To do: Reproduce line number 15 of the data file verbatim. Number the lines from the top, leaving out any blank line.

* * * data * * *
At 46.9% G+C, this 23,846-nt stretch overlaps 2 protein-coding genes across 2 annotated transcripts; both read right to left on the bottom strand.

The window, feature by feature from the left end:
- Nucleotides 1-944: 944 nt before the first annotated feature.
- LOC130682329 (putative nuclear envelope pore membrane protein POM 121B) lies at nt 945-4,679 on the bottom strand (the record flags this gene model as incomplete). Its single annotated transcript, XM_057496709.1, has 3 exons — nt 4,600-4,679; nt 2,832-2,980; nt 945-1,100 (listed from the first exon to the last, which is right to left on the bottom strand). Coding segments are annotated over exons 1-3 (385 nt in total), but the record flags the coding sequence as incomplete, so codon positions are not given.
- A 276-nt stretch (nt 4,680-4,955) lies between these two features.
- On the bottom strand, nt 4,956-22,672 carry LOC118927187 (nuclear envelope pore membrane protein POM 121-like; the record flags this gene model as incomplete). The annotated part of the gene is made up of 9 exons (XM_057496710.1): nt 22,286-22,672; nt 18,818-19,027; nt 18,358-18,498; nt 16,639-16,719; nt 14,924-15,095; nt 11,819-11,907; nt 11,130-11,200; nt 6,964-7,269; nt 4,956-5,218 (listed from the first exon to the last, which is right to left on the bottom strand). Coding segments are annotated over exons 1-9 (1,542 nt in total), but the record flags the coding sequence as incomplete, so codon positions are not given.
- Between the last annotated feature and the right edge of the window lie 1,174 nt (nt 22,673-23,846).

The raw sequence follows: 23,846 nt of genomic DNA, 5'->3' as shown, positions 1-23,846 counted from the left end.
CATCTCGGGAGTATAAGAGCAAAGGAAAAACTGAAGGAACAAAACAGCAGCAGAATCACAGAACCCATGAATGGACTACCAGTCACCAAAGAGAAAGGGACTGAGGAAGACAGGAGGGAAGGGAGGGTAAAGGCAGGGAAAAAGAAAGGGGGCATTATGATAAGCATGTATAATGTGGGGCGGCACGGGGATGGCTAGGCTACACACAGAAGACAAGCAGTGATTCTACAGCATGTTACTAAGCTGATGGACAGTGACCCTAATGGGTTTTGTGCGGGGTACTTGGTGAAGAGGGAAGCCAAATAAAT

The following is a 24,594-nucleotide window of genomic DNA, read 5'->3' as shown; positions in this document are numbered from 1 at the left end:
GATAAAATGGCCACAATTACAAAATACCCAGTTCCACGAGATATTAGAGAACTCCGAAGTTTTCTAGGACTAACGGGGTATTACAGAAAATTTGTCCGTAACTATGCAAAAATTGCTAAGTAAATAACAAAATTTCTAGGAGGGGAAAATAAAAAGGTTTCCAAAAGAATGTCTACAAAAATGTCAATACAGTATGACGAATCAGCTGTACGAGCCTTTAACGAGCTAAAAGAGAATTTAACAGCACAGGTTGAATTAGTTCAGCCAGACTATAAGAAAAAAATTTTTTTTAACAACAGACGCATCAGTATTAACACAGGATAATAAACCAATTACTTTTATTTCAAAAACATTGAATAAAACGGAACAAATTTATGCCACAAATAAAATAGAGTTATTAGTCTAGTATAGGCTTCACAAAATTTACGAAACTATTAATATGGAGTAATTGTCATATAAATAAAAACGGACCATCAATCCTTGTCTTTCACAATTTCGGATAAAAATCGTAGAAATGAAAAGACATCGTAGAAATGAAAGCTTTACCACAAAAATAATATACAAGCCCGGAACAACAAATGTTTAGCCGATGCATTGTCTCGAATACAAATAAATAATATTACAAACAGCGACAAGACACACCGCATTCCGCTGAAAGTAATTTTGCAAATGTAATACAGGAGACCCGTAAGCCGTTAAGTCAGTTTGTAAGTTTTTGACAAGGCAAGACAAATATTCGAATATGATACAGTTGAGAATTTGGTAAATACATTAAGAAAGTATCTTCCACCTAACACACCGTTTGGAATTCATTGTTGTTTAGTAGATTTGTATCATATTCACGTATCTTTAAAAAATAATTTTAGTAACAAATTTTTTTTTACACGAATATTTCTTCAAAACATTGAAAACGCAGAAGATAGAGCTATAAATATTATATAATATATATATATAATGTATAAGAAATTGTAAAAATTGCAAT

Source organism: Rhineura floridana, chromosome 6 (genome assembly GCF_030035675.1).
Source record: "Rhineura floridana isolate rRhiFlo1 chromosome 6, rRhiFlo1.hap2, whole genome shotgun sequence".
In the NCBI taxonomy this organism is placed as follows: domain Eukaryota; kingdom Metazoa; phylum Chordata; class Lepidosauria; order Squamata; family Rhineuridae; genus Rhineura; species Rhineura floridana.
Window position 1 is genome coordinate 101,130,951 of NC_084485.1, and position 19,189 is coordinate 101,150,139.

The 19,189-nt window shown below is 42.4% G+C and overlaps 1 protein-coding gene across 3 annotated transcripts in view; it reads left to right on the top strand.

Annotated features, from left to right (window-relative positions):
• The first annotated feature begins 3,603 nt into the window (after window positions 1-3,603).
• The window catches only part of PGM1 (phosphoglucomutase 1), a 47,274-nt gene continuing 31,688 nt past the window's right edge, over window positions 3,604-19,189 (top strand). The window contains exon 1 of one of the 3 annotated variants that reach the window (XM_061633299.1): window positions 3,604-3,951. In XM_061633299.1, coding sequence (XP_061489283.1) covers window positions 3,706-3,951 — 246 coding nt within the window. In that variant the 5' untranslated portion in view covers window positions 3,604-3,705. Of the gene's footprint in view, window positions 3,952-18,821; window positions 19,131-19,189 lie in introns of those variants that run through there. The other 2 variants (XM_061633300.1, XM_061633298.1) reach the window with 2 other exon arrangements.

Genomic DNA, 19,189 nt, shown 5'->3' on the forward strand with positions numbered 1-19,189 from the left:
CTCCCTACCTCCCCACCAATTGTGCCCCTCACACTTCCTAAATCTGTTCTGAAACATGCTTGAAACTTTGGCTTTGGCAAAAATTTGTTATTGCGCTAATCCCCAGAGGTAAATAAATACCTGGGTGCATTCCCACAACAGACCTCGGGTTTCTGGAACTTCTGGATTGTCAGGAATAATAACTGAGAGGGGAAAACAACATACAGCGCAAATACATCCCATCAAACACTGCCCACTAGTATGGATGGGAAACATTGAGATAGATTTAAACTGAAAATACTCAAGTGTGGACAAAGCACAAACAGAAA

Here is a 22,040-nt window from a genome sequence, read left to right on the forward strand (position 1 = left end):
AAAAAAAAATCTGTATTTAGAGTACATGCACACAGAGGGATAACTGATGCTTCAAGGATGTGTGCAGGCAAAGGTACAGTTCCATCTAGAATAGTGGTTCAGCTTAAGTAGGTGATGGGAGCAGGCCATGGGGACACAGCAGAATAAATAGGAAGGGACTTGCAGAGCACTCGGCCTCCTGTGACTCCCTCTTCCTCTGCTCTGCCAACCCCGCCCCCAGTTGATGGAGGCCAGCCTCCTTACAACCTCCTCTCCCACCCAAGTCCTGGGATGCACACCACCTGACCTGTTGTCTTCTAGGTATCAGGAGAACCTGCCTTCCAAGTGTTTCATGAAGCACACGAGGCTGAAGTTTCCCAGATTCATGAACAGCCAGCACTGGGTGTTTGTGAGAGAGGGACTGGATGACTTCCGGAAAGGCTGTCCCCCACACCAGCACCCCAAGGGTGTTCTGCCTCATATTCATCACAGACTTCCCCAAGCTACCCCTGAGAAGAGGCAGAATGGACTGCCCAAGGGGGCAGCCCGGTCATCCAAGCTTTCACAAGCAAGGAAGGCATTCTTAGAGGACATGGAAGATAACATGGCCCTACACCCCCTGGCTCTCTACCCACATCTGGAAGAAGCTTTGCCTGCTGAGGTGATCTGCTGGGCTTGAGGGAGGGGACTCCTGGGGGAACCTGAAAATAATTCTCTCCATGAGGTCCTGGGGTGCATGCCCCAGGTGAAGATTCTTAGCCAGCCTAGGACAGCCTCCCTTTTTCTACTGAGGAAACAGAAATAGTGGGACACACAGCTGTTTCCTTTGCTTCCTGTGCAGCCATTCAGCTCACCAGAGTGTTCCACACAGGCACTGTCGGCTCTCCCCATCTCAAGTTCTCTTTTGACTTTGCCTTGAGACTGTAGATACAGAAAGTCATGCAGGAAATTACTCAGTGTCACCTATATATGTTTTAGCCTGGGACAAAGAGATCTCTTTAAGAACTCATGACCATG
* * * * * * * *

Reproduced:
Window position 1 is genome coordinate 101,130,951 of NC_084485.1, and position 19,189 is coordinate 101,150,139.